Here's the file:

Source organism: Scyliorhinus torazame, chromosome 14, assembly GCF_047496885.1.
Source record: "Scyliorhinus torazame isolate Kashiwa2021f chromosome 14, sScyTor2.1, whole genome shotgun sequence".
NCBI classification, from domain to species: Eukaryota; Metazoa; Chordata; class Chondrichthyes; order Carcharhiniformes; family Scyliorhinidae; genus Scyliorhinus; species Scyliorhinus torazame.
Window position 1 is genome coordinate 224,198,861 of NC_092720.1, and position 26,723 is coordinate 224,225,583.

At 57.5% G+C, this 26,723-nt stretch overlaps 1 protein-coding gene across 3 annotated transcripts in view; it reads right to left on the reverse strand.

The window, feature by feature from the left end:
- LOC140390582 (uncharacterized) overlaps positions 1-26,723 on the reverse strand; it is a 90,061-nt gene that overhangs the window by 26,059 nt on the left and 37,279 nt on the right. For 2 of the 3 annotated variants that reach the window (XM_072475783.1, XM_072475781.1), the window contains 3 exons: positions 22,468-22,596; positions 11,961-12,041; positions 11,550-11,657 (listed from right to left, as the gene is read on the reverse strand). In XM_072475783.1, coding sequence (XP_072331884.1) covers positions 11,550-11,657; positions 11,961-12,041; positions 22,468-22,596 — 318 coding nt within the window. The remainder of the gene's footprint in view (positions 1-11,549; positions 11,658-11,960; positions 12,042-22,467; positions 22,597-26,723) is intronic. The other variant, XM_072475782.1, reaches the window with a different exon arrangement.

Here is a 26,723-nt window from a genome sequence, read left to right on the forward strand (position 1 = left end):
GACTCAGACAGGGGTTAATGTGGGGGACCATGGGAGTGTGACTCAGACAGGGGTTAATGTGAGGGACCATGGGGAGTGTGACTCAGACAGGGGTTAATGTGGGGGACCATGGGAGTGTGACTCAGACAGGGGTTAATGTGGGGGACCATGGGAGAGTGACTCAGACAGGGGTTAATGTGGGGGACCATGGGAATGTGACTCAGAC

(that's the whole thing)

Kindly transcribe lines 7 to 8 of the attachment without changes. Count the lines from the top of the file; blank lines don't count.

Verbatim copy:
- LOC140390582 (uncharacterized) overlaps positions 1-26,723 on the reverse strand; it is a 90,061-nt gene that overhangs the window by 26,059 nt on the left and 37,279 nt on the right. For 2 of the 3 annotated variants that reach the window (XM_072475783.1, XM_072475781.1), the window contains 3 exons: positions 22,468-22,596; positions 11,961-12,041; positions 11,550-11,657 (listed from right to left, as the gene is read on the reverse strand). In XM_072475783.1, coding sequence (XP_072331884.1) covers positions 11,550-11,657; positions 11,961-12,041; positions 22,468-22,596 — 318 coding nt within the window. The remainder of the gene's footprint in view (positions 1-11,549; positions 11,658-11,960; positions 12,042-22,467; positions 22,597-26,723) is intronic. The other variant, XM_072475782.1, reaches the window with a different exon arrangement.

Here is a 26,723-nt window from a genome sequence, read left to right on the forward strand (position 1 = left end):